26 August 2015

"Until we meet again, Mom!"

On the morning of 3 August, driving from Grand Rapid to Cincinnati, I got the call. "I am so sorry, sweetie. At about 10 this morning, your mother passed from this life." Although it was not completely unexpected, it certainly took my breath away.

And I cried. For the first time in almost two years, I cried because finally my mom was done with her brave fight. Finally, she was out of this physical body that had failed her so miserably. Finally, she was able to leave that hospital bed, all those machines and tubes, the lovely and caring nurses and doctors, the chill of the recycled air, and the smell of illness and fear and death. Finally, she wouldn't have to start each morning willing herself into getting out of bed and facing another day. Finally...

I know my mother loved life.I know that.
I know my mother loved her family. I know that.
I know my mother loved her Creator, and her Church, and her Religion. I know that.
But I also know that each day was a battle for her. A very uphill battle.

Her diagnosis of Stage III melanoma (which quickly became Stage IV) and Stage 0 breast cancer had begun to take its toll. My mom is a scrapper and a fighter, as were her doctors. They all fought hard. Immediately, one medicine and then another. Radiation and surgeries. Each one leaving her body a little weaker but her will a little stronger. She fought for her family, for her friends, for others she had met or would never meet. She fought to be that pillar of strength she had always been.

At night she let her guard down and slept, if her body allowed it. During the day she fought. Each sunrise brought a new day with new possibilities...and new realities, new pains, new struggles, and new tears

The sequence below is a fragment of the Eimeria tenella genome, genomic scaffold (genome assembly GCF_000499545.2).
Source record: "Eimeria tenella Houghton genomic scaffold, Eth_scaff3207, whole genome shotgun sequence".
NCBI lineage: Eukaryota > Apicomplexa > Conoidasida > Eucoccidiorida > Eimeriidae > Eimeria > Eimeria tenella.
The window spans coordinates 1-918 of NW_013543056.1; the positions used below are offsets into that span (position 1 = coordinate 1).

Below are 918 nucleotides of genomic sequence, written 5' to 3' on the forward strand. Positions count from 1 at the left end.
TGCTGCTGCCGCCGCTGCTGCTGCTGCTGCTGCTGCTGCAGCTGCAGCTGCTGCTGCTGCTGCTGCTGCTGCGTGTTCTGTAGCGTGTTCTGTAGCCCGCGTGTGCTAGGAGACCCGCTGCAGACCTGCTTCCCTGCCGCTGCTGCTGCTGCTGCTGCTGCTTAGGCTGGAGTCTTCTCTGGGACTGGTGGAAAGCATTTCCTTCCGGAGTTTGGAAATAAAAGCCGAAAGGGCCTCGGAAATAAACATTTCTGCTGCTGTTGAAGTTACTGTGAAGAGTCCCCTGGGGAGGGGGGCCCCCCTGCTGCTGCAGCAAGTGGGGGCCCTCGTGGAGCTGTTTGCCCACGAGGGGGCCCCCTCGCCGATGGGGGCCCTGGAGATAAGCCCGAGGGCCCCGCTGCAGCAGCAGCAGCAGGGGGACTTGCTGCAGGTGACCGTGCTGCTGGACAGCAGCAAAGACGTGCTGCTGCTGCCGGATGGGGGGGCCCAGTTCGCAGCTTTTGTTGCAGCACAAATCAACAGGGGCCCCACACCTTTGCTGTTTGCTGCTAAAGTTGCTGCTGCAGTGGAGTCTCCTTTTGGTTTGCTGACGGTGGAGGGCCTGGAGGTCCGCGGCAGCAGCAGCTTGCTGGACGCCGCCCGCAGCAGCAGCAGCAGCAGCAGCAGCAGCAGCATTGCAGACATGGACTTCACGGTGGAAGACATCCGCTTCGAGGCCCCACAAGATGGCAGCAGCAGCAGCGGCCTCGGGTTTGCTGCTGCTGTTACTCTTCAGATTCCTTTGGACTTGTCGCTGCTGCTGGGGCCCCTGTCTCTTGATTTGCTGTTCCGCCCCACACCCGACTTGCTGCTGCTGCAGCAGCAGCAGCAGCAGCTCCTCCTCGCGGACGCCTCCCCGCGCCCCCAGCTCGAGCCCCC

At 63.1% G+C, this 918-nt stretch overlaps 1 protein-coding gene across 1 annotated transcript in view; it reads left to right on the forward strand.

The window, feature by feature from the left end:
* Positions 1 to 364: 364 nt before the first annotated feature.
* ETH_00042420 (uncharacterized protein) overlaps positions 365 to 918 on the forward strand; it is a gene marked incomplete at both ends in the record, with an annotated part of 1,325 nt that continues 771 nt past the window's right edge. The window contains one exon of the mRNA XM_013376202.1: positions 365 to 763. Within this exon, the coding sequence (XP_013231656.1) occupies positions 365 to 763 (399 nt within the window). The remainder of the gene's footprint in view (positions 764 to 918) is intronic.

She made daily contact with friends and families, even more so these last few years. A quick phone call or text, a card or email, a dinner date or coffee break. She Skyped with her youngest granddaughter and "talked shop" with her first grandson. When her body allowed, she visited, traveled, socialized, dined out, and just lived life.

When her body didn't allow it, she prayed...and then prayed some more. There was no activity or no person who was overlooked in her daily and even hourly prayers. If you had ever crossed mom's path in this life, you made it onto her prayer list. And sometimes, she even remembered to pray for herself. I imagine sometimes for relief, sometimes for a cure, and sometimes just for the strength to continue the fight.

In between her fight, she gave of herself. She gave to her family. She gave to her grandchildren. She gave to her community. She gave to her Church. She gave to her students. She gave to strangers. She gave to life-long friends. She gave to her cause. And finally, she gave in to her Cancer.

I wasn't there beside her that morning, but I had been there the two weeks before as she was admitted that one last time to the hospital. I was there as they brought in doctors and specialists who used their knowledge and powers and prayers to heal her body. I was there when they gave assistance to her multiple organs that had suffered damage. I was there when they took away her ability to speak due to her ventilator. When I was unable to be there physically, I was "there" via texts and phone calls from her family as they stood vigil by her side.

Even as the patient in the ICU bed, she provided the strength...to her husband, to her sister, to her children, to her grandson, to her multitude of family and friends, even to the doctors, nurses, and specialists. Until that time came she was unable to provide that strength.

Until that time when her body failed her.

Until that time when she moved onto the next stage in her life.

That time when she left the physical body destroyed by Cancer. That time when she moved from being a physical presence in our daily lives to being a beautiful memory. A memory of strength, of beauty, of hugs that never ended, of words that encouraged. A memory of laughter, of holidays at "home," of visits with family and friends, of shelter, of life lessons.

A memory of the most amazing person in my life.

I refuse to say "good bye." Instead, you are there in every yellow flower I see. Your words are in every conversation I have as a parent. Your arms are there every time I offer a hug to friends and family. Your smile is there every time I watch a sunset, feel a snowflake, drive in the rain, eat a great dinner, or even drink a hot cup of decaf coffee.

This isn't "good bye."

This is "Until we meet again, Mom!"